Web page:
Over the past year, we have endured a period of massive uncertainty driven by a global healthcare crisis and its economic impacts, compounded by racially charged social tensions and a contentious U.S. election season. No doubt, we will feel 2020’s impact on our lives, families, household finances, and the economy for many years. While the past year has highlighted deeply rooted issues that need addressing, hopefully we are closing in on the light at the end of the COVID-19 tunnel. At the risk of giving the all clear too soon, it might be worth a look in the rearview mirror while our feelings are still fresh.
We are on the cusp of an extraordinary transition in medicine made possible by high-speed Internet, artificial intelligence (AI), and wearables. Medical experts are calling this new frontier precision medicine because advancing technologies are going to make it possible to consider each patient’s unique lifestyle, environment, and gene variations in ways that will make health care as individualized as a tailor-made suit.
While it’s not something people like to think about, naming beneficiaries for your assets is critical to ensuring that your loved ones are taken care of when you are gone. Watch to learn about the types of assets that should have named beneficiaries, as well as how often you should review your designations.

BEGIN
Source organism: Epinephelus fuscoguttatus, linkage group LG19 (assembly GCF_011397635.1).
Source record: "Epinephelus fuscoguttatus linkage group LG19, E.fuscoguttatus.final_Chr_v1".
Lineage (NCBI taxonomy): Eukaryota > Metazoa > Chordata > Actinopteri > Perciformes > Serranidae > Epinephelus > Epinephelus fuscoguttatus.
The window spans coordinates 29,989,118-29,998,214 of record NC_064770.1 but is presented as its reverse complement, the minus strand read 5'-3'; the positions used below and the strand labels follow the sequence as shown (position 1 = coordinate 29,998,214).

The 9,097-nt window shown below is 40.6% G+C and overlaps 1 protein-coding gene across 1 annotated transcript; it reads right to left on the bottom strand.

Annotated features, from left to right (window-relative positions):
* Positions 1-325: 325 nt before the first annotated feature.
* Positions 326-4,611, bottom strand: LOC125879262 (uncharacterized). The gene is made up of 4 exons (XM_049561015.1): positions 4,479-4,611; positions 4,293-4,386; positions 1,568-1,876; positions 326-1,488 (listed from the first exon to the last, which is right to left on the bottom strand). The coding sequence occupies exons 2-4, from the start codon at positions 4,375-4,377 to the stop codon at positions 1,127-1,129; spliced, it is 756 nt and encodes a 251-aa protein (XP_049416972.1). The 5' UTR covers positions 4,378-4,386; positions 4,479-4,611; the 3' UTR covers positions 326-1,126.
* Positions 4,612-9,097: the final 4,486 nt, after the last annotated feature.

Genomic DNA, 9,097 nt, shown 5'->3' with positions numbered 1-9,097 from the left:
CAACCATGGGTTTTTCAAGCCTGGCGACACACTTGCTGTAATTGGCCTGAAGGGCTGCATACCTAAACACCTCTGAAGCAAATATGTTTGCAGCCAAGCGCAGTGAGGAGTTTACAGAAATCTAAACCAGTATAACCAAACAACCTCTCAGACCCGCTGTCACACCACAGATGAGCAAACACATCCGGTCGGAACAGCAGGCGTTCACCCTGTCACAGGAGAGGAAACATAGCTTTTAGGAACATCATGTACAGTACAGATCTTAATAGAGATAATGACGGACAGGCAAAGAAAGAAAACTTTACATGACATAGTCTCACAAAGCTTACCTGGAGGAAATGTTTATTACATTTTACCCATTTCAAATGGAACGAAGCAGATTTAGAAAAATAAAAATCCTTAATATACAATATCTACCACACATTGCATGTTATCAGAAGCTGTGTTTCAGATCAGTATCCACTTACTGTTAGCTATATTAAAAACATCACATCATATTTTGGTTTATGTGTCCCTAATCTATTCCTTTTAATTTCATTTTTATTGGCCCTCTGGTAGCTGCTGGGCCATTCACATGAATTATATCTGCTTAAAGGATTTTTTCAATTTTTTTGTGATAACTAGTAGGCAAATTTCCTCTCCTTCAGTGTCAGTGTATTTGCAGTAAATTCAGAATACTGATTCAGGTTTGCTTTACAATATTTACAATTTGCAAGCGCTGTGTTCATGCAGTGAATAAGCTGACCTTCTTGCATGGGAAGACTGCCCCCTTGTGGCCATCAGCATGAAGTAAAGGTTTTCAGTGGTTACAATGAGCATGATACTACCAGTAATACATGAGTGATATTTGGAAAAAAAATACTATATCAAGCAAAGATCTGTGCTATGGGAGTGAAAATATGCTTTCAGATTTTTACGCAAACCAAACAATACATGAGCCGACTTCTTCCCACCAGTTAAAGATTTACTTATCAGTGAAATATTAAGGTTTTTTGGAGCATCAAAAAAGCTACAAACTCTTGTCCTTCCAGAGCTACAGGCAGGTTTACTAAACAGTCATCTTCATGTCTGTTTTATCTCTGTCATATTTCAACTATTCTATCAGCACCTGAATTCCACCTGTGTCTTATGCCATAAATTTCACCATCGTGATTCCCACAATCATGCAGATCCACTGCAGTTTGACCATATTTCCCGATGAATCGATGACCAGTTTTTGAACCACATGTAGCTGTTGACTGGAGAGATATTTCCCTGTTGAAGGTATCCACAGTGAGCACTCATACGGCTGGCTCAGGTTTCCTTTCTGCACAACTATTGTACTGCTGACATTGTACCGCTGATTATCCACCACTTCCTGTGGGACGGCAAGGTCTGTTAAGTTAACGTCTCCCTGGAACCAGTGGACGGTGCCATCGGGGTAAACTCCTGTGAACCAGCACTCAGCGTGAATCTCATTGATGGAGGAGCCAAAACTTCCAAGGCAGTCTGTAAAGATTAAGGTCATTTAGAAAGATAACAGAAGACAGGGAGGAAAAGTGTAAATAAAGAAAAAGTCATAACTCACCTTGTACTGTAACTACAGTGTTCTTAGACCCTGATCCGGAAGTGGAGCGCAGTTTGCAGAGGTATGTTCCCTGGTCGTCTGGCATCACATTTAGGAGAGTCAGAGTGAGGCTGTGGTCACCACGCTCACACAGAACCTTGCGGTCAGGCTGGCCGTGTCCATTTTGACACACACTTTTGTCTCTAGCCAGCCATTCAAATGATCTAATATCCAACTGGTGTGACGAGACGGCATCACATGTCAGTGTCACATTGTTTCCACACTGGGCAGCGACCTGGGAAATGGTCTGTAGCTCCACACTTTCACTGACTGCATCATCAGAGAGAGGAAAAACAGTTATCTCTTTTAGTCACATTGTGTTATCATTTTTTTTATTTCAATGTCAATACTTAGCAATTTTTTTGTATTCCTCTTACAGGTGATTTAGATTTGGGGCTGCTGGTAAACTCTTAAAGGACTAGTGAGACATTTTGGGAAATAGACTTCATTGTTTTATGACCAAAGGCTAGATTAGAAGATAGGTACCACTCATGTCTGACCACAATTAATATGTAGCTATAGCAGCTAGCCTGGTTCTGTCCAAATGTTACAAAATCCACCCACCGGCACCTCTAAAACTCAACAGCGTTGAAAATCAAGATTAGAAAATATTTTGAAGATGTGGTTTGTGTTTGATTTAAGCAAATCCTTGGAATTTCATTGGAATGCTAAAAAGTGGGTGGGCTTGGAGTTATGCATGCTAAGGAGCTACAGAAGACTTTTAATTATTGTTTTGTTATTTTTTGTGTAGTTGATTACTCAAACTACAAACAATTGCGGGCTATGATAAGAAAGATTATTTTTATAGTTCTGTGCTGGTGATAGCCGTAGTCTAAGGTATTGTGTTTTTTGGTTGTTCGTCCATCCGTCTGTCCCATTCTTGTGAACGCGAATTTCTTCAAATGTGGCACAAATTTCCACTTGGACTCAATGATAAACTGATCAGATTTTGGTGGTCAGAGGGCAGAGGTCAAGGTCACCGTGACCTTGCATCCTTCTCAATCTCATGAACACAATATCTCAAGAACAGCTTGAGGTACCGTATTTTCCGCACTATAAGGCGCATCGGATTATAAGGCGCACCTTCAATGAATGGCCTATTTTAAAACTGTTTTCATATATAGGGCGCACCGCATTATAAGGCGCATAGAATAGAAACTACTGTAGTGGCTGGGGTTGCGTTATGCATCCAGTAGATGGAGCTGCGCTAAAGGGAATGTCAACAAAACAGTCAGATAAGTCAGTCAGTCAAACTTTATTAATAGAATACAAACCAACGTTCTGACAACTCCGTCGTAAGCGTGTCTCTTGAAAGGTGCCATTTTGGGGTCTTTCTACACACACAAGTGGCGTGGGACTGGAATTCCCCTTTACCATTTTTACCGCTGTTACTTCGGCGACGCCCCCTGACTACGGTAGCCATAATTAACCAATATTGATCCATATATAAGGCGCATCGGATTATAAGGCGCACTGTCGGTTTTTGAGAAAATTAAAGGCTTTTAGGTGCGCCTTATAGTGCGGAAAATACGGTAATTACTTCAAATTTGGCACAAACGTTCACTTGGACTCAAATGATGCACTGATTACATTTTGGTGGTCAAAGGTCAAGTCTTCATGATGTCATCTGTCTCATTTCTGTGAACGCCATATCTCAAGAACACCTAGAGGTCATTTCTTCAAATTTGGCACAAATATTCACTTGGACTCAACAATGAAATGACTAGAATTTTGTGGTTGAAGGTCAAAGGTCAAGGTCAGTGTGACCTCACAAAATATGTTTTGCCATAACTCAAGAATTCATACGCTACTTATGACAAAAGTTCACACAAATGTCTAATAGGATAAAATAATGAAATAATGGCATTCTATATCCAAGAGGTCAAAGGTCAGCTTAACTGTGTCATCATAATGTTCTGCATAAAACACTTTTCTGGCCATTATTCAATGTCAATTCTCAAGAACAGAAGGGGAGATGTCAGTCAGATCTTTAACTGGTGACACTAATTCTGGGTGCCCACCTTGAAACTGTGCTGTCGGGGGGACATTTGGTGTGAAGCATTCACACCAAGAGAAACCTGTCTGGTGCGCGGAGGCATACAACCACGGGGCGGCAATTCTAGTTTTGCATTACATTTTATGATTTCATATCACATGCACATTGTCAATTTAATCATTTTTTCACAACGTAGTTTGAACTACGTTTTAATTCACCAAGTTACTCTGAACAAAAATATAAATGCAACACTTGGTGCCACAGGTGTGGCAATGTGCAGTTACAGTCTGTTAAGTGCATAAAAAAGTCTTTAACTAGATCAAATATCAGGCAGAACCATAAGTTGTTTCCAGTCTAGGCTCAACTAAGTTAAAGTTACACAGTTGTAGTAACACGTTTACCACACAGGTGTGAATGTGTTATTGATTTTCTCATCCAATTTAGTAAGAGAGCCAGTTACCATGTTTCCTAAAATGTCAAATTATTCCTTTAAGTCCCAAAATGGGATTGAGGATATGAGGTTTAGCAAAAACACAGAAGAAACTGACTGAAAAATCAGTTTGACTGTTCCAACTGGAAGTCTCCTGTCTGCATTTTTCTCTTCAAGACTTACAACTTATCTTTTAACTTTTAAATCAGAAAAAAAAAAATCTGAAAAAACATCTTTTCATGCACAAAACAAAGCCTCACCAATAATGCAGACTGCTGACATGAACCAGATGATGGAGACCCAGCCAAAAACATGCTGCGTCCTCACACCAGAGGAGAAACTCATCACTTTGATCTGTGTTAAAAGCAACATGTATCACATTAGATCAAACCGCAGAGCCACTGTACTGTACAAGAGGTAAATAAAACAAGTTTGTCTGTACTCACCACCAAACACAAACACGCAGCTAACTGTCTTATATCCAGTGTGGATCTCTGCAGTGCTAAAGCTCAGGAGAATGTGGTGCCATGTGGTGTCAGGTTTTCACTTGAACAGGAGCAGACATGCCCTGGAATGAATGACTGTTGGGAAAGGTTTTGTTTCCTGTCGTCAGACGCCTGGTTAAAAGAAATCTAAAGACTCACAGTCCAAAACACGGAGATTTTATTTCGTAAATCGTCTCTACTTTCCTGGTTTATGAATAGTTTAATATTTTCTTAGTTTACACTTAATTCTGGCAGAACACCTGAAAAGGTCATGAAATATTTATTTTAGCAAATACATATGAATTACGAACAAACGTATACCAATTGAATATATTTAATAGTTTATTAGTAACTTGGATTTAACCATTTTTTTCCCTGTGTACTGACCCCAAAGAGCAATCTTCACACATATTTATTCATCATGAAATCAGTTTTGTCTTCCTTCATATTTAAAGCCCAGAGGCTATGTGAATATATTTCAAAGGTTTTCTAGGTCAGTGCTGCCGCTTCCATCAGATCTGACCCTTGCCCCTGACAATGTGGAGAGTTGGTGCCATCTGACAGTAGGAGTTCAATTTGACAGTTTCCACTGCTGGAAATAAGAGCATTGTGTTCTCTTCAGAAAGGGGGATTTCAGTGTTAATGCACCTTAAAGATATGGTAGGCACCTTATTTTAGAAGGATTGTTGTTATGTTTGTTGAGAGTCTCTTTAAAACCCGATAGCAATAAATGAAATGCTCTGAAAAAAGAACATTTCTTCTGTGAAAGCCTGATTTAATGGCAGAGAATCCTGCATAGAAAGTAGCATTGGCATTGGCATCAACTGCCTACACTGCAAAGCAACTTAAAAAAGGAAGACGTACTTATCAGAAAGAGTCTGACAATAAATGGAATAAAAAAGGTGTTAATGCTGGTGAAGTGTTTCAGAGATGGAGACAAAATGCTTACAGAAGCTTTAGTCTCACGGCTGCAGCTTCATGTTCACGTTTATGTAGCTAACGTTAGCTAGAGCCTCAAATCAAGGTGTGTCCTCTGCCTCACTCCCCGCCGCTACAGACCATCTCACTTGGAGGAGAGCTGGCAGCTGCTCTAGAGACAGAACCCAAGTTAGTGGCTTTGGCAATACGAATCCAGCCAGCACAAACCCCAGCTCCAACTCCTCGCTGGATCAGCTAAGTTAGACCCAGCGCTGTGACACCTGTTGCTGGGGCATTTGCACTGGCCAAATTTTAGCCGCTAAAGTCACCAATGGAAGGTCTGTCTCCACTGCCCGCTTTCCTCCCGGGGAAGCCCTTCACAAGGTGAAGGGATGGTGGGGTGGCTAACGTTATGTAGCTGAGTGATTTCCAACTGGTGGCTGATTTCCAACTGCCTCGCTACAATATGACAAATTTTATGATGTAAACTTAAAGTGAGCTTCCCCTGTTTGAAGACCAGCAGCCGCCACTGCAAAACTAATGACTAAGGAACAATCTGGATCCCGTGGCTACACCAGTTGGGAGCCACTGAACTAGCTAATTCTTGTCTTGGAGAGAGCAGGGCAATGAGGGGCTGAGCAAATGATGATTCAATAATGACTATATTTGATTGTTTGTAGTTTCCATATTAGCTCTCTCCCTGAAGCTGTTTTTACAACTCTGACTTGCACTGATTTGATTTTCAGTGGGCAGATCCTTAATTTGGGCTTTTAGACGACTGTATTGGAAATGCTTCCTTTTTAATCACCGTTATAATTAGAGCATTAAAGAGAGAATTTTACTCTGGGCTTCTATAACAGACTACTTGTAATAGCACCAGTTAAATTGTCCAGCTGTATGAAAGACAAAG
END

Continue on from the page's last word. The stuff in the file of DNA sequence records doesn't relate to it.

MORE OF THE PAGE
Q: I am planning to retire next year. What should I be doing to prepare given uncertainties in the markets and economy?
Q: I want to go live in a warmer state. What do I need to think about from a tax perspective?
The American healthcare system is, in a word, complicated. It also can be extremely expensive. And that’s before we even reach retirement age.
The 2015 movie The Big Short chronicles the market and economic forces that led to the financial crisis in 2007. Based on a Michael Lewis book of the same name, the film’s all-star cast explains the crisis’s origins through the stories of a handful of analysts and investors who saw the meltdown coming, bet on it, and made a lot of money.
Health expenses are rising faster than inflation, and even insured workers are finding it harder to pay their portion from year to year (premiums, copays, coinsurance, and deductibles), much less plan for the future. The stakes are even higher for early retirees (younger than 65) and self-employed individuals who must purchase their own health insurance and bear the entire cost themselves.